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Migration, Friendship Ties and Cultural Assimilation

  • Facchini, Giovanni

    ()

    (University of Nottingham)

  • Patacchini, Eleonora

    ()

    (Cornell University)

  • Steinhardt, Max

    ()

    (Helmut Schmidt University, Hamburg)

Using novel information from the German Socio-Economic Panel for the period 1996-2011, we document that migrants with a German friend are more similar to natives than those without a local companion along several important dimensions, including engagement in social activities, concerns about the economy, interest in politics and broad policy issues like the environment, crime and xenophobia. When looking at the determinants of friendship acquisition, we find that the acquisition of a new job is the cause (rather than the product) of social network variations. Other factors driving the acquisition of a native friend include the number of years the migrant has spent in the country, the birth of a child, residential mobility and additional education in the host country.

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Paper provided by Institute for the Study of Labor (IZA) in its series IZA Discussion Papers with number 7881.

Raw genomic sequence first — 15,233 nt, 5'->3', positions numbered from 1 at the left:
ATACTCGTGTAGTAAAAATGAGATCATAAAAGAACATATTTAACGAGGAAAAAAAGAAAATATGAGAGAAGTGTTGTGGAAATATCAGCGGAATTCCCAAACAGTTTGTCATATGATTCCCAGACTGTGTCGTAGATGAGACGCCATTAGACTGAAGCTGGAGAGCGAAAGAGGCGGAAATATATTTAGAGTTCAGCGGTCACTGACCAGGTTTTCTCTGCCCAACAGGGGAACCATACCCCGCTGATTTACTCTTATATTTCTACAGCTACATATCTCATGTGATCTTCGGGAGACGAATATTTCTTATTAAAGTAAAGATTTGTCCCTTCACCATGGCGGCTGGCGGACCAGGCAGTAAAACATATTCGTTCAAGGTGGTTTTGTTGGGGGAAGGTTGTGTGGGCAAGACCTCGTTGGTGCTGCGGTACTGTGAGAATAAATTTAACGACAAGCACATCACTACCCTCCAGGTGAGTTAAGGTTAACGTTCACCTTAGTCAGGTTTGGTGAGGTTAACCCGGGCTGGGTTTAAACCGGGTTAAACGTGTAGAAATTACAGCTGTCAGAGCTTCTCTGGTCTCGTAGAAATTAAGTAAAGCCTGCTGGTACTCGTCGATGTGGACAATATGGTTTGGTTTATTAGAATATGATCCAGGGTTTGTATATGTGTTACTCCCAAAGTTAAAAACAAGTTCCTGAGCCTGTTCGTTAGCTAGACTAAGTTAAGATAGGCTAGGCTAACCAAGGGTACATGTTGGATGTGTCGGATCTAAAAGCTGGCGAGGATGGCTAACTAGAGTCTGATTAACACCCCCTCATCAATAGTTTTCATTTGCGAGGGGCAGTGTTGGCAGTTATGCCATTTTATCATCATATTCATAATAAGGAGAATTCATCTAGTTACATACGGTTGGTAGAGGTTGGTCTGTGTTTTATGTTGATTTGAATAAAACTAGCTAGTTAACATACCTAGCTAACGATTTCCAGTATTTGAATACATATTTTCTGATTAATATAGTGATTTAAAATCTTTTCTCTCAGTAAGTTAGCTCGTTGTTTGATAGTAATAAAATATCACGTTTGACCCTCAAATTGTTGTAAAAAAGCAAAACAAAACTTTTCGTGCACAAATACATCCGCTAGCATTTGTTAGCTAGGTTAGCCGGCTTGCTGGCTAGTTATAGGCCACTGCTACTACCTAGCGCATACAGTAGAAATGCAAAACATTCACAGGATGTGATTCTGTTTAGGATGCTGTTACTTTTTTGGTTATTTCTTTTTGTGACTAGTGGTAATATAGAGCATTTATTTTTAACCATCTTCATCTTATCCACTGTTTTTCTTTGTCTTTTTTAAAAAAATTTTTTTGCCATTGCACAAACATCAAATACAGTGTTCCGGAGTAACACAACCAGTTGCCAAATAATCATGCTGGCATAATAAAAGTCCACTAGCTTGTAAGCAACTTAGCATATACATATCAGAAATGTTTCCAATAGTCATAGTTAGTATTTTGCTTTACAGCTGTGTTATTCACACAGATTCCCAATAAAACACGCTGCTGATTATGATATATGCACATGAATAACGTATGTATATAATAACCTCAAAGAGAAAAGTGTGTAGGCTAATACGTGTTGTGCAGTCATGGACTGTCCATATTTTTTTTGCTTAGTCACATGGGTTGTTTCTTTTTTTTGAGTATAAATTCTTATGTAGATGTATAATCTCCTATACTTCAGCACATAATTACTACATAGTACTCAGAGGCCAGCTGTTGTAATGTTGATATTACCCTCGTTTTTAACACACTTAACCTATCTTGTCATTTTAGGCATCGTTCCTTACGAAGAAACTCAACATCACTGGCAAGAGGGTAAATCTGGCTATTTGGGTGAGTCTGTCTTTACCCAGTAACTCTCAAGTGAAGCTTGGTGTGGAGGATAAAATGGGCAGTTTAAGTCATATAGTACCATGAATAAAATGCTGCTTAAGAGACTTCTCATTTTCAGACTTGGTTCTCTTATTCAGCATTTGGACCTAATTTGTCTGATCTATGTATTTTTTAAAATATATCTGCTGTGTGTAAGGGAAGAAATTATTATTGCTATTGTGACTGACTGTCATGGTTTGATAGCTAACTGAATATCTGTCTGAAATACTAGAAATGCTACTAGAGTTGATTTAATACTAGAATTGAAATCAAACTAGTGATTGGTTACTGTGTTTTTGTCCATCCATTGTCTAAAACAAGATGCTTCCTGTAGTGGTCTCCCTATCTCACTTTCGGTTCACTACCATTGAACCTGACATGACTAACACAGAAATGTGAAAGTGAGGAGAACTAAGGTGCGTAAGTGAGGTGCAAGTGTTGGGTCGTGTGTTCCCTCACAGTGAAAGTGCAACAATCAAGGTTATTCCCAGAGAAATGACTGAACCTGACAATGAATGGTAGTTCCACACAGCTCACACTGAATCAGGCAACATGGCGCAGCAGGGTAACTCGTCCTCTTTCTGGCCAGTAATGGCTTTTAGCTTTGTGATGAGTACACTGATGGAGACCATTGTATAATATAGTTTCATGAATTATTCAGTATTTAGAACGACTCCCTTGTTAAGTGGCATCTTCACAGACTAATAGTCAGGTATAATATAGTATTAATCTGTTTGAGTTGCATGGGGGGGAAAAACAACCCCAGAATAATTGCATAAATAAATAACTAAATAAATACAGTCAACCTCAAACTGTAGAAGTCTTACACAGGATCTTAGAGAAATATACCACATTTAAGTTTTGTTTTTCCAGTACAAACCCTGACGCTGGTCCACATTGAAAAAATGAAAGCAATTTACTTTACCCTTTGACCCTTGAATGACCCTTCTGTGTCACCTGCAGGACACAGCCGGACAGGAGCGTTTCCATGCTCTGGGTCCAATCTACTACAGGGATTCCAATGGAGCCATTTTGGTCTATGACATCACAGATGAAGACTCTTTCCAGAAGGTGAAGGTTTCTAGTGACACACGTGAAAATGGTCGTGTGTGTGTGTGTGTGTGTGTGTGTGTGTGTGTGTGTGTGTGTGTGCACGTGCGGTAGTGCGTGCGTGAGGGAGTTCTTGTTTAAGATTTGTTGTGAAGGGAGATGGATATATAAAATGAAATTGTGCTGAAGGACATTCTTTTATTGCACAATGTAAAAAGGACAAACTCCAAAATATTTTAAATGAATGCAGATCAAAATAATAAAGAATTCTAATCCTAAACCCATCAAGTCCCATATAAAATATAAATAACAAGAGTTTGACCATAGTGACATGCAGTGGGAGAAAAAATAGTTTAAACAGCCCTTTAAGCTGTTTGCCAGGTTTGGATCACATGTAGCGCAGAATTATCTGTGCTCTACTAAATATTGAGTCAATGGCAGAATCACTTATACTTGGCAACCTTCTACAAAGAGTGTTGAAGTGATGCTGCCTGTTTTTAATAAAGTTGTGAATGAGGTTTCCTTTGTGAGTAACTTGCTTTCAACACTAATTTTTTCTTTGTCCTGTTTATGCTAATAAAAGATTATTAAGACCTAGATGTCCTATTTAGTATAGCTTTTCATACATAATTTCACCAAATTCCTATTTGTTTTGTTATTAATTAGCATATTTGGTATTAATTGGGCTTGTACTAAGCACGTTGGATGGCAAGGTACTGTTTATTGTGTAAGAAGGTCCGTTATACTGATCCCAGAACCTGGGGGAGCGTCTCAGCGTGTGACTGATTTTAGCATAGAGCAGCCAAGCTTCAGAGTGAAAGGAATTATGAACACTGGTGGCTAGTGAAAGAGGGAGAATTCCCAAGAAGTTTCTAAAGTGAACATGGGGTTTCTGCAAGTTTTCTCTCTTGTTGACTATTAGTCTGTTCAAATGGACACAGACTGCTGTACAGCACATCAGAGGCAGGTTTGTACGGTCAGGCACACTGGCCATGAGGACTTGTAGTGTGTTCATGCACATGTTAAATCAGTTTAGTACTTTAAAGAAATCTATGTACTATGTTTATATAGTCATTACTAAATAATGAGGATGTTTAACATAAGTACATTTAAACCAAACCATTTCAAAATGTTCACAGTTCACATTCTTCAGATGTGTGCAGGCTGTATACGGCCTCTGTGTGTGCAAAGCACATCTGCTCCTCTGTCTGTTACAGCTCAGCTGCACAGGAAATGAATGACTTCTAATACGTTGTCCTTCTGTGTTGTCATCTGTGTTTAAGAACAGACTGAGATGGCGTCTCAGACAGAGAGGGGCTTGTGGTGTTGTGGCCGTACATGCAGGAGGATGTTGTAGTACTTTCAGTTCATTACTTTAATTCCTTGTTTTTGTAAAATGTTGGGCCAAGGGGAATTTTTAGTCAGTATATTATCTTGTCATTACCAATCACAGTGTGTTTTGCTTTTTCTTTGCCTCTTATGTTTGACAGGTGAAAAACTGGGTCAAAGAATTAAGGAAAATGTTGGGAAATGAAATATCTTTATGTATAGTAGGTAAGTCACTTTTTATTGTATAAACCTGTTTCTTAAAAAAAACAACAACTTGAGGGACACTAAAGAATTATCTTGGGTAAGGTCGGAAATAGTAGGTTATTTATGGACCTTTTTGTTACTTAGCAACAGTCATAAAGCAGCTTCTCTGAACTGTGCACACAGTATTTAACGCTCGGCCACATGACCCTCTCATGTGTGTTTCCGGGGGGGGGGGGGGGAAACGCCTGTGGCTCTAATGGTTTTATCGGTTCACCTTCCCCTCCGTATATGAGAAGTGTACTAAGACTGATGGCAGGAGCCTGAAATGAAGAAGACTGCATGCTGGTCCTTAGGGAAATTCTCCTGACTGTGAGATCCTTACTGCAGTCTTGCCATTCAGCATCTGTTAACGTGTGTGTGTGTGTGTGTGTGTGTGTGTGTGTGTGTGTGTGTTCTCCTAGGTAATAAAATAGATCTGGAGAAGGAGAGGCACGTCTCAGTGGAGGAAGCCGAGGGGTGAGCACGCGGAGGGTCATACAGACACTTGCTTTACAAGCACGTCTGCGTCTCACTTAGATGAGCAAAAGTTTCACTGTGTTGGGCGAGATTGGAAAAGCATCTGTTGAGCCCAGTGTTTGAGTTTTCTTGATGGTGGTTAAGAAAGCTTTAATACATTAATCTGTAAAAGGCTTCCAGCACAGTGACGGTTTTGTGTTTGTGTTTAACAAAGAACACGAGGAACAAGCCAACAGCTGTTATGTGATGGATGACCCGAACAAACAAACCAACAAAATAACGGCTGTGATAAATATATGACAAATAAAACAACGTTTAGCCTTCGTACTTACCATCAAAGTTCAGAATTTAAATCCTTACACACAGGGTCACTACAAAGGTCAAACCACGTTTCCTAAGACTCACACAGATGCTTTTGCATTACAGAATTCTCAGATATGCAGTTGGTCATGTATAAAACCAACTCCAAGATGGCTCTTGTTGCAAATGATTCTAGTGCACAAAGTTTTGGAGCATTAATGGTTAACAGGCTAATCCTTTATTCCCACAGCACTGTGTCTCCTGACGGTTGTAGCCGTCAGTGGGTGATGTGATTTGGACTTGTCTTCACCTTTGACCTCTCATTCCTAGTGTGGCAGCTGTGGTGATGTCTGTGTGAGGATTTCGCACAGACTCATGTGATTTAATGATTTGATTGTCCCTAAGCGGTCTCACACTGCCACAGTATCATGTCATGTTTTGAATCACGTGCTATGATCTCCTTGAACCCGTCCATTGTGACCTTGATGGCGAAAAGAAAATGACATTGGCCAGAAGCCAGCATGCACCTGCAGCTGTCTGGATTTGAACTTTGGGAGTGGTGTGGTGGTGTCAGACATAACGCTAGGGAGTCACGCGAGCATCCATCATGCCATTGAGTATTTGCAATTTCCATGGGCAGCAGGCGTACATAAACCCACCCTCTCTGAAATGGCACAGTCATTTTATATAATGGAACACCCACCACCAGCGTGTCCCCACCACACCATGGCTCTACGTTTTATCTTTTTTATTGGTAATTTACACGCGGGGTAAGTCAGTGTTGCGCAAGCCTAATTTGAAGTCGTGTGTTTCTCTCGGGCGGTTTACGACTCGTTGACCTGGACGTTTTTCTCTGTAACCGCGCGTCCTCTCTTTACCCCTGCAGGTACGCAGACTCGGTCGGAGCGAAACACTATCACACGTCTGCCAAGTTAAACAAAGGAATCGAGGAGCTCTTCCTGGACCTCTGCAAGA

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Length: 26 pages
Date of creation: Jan 2014
Date of revision:
Handle: RePEc:iza:izadps:dp7881
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  1. Battu, Harminder & Seaman, Paul & Zenou, Yves, 2004. "Job Contact Networks and the Ethnic Minorities," Working Paper Series 628, Research Institute of Industrial Economics.
  2. Alberto F. Alesina & Paola Giuliano, 2009. "Family Ties and Political Participation," NBER Working Papers 15415, National Bureau of Economic Research, Inc.
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  15. Xin Meng & Robert G. Gregory, 2005. "Intermarriage and the Economic Assimilation of Immigrants," Journal of Labor Economics, University of Chicago Press, vol. 23(1), pages 135-176, January.
  16. Mayer, Adalbert & Puller, Steven L., 2008. "The old boy (and girl) network: Social network formation on university campuses," Journal of Public Economics, Elsevier, vol. 92(1-2), pages 329-347, February.
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